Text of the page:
Corrosive Materials

Corrosive Materials

Many chemicals commonly used in the laboratory are corrosive or irritating to body tissue. They present a hazard to the eyes and skin by direct contact, to the respiratory tract by inhalation or to the gastrointestinal system by ingestion. Anecdotes offers incidents involving chemical burns from incorrectly handling corrosives.

Safe Handling

Corrosive Liquids

Corrosive liquids (e.g. mineral acids, alkali solutions and some oxidizers) represent a very significant hazard because skin or eye contact can readily occur from splashes and their effect on human tissue generally takes place very rapidly. Bromine, sodium hydroxide, sulfuric acid and hydrogen peroxide are examples of highly corrosive liquids. See Chemical-Specfic Protocols for specific corrosive liquids such as Hydrofluoric Acid and Phenol.

The following should be considered:

  1. The eyes are particularly vulnerable. It is therefore essential that approved eye and face protection (NEW LINK) be worn in all laboratories where corrosive chemicals are handled.
  2. Gloves (NEW LINK) and other chemically resistant protective clothing (NEW LINK)  should be worn to protect against skin contact.
  3. To avoid a flash steam explosion due to the large amount of heat evolved, always add acids or bases to water (and not the reverse).
  4. Acids and bases must be segregated for storage.
  5. Liquid corrosives should be stored below eye level.
  6. Adequate quantities of spill control materials should be readily available. Specialized spill kits for acids and bases are available through most chemical and laboratory safety supply catalogs.

Corrosive Gases and Vapors

Corrosive gases and vapors are hazardous to all parts of the body; certain organs (e.g. the eyes and the respiratory tract) are particularly sensitive. The magnitude of the effect is related to the solubility of the material in the body fluids. Highly soluble gases (e.g. ammonia, hydrogen chloride) cause severe nose and throat irritation, while substances of lower solubility (e.g. nitrogen dioxide, phosgene, sulfur dioxide) can penetrate deep into the lungs.

  1. Warning properties such as odor or eye, nose or respiratory tract irritation may be inadequate with some substances. Therefore, they should not be relied upon as a warning of overexposure.
  2. Perform manipulations of materials that pose an inhalation hazard in a chemical fume hood to control exposure or wear appropriate respiratory protection.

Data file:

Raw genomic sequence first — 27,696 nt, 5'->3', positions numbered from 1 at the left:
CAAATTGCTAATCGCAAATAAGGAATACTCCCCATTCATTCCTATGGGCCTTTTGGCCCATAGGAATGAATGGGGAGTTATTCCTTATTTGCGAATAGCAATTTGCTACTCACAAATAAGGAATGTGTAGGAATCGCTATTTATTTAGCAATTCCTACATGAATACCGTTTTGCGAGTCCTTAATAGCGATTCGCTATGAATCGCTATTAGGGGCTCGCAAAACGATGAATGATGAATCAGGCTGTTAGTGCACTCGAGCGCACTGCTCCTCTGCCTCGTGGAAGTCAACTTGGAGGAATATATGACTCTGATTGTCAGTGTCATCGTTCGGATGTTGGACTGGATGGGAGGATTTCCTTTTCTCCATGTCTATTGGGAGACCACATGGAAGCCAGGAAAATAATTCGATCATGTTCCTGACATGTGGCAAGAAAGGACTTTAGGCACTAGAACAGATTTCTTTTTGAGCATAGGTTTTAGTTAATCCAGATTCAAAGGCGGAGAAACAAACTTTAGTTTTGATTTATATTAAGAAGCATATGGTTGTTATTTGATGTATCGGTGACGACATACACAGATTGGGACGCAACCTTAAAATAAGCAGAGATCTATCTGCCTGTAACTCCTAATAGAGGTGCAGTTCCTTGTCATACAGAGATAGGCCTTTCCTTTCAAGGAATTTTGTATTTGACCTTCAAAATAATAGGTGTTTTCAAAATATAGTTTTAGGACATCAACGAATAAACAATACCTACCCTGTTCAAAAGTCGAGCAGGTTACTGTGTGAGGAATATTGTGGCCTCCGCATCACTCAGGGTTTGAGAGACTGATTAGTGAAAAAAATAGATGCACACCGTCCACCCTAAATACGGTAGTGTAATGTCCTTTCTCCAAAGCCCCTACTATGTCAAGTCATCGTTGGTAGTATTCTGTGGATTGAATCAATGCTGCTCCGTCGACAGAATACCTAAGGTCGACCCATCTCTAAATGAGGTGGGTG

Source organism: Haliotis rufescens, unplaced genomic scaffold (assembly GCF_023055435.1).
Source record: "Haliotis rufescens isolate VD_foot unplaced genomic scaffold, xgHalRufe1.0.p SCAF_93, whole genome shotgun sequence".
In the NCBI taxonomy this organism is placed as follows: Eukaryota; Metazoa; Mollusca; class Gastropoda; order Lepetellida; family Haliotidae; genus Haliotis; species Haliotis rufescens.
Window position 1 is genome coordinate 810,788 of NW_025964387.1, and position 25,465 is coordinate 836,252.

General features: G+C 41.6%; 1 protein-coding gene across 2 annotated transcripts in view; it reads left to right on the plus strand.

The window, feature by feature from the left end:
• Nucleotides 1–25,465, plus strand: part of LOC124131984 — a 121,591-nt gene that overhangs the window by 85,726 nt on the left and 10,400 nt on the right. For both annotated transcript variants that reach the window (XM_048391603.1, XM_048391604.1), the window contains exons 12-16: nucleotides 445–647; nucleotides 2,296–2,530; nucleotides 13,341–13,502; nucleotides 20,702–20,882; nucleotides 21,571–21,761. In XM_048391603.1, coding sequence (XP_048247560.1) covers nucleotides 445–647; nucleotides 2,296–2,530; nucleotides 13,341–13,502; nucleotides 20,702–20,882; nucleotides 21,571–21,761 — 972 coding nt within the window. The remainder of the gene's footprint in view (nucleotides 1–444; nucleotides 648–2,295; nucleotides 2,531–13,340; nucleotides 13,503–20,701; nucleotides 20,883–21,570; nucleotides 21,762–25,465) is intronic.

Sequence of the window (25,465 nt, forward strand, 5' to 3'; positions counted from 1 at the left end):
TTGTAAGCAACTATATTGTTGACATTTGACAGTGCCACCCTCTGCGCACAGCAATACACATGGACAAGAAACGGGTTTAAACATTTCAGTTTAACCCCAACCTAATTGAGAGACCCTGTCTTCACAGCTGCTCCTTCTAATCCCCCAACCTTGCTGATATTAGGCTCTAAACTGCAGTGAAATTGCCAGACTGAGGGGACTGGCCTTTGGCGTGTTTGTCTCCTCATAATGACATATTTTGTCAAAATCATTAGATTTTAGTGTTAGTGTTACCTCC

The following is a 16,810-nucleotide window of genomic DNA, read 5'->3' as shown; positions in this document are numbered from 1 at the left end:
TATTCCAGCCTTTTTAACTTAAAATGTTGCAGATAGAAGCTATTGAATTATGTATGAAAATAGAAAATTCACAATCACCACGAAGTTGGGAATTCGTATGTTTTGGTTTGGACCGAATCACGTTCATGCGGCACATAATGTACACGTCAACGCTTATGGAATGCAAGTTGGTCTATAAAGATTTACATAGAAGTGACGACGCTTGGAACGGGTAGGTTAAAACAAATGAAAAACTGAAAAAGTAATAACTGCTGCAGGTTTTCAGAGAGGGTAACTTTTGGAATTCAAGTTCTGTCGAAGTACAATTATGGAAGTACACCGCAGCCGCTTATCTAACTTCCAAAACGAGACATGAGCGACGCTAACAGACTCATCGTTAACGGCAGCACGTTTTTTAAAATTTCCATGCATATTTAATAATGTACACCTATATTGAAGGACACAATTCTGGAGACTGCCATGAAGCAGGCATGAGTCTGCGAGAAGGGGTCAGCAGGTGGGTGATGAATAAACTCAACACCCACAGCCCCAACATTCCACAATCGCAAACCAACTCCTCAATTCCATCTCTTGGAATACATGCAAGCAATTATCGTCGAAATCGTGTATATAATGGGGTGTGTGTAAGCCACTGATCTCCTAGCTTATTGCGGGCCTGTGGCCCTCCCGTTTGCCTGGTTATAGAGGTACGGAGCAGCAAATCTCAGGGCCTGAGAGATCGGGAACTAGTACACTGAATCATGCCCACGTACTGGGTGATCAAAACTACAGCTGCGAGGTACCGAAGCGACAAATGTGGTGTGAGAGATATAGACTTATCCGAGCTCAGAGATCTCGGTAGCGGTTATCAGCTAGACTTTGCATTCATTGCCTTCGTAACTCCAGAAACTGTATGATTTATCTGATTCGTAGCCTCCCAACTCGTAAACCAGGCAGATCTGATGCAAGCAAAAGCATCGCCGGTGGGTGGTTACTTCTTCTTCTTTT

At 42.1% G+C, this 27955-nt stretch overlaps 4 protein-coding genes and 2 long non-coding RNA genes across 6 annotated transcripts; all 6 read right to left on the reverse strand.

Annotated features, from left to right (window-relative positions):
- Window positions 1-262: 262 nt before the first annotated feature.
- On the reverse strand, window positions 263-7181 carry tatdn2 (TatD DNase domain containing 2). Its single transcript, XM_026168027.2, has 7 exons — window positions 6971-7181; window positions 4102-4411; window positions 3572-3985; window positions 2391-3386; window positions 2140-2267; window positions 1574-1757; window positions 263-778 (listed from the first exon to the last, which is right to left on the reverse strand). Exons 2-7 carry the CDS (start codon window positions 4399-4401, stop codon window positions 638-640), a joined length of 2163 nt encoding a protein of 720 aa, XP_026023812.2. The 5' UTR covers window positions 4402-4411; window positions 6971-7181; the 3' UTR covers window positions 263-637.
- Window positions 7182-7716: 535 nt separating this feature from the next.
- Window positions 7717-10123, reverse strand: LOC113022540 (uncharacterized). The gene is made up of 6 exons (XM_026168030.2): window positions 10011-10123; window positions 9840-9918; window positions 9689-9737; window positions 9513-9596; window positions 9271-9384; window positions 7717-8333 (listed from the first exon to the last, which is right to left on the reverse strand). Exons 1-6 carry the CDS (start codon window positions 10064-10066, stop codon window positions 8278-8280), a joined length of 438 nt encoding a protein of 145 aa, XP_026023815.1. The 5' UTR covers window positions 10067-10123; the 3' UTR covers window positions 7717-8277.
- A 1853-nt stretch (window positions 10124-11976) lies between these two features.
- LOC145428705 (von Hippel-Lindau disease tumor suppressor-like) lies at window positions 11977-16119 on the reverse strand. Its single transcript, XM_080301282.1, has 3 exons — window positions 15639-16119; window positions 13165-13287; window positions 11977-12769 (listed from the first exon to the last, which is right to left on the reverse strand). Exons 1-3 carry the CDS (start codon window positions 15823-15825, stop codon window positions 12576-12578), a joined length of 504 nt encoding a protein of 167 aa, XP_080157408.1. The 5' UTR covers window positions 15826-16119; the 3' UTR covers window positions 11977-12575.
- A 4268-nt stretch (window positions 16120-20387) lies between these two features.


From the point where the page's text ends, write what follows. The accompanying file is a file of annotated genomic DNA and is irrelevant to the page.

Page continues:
3. Protect all exposed skin surfaces from contact with corrosive or irritating gases and vapors.
  4. Regulators and valves should be closed when the cylinder is not in use and flushed with dry air or nitrogen after use.
  5. When corrosive gases are to be discharged into a liquid, a trap, check valve, or vacuum break device should be employed to prevent dangerous reverse flow.

Corrosive Solids

Corrosive solids, such as sodium hydroxide and phenol, can cause burns to the skin and eyes. Dust from corrosive solids can be inhaled and cause irritation or burns to the respiratory tract. Many corrosive solids, such as potassium hydroxide and sodium hydroxide, can produce considerable heat when dissolved in water.

  1. Wear gloves and eye protection when handling corrosive solids.
  2. When mixing with water, always slowly add the corrosive solid to water, stirring continuously. Cooling may be necessary.
  3. If there is a possibility of generating a significant amount of dust, conduct work in a fume hood.

Acid Storage

Mineral acids, including phosphoric, hydrochloric, nitric, sulfuric, and perchloric acid can be stored in a cabinet designed for corrosive acids.  Nitric acid can also be stored with oxidizers.  These non-metallic cabinets have no internal metallic parts, acid resistant coating and a cabinet floor constructed to be able to contain spillage. Volatile acids, such as oleum or fuming nitric acid, should be stored either in an acid cabinet or in a vented cabinet, such as the fume hood base, particularly after they have been opened.  Concentrated mineral acids can be very reactive, even with each other.

Organic acids such as acetic acid should be stored separately from mineral acids.  While it is always best to segregate, acetic acid can be stored other flammable liquids.

Picric acid can form explosive salts with many metals, or by itself when dry.  It is incompatible with other storage groups and should be stored seperately.  Perchloric acid is an extremely powerful oxidizer and must be kept away from all organic materials.  It should also be stored seperately.    

Corrosive Cabinet

Example of a Corrosive Cabinet



Stanley Howell
Sr. Program Manager
Chemical Safety

Steve Elwood
Associate Director for Laboratory Safety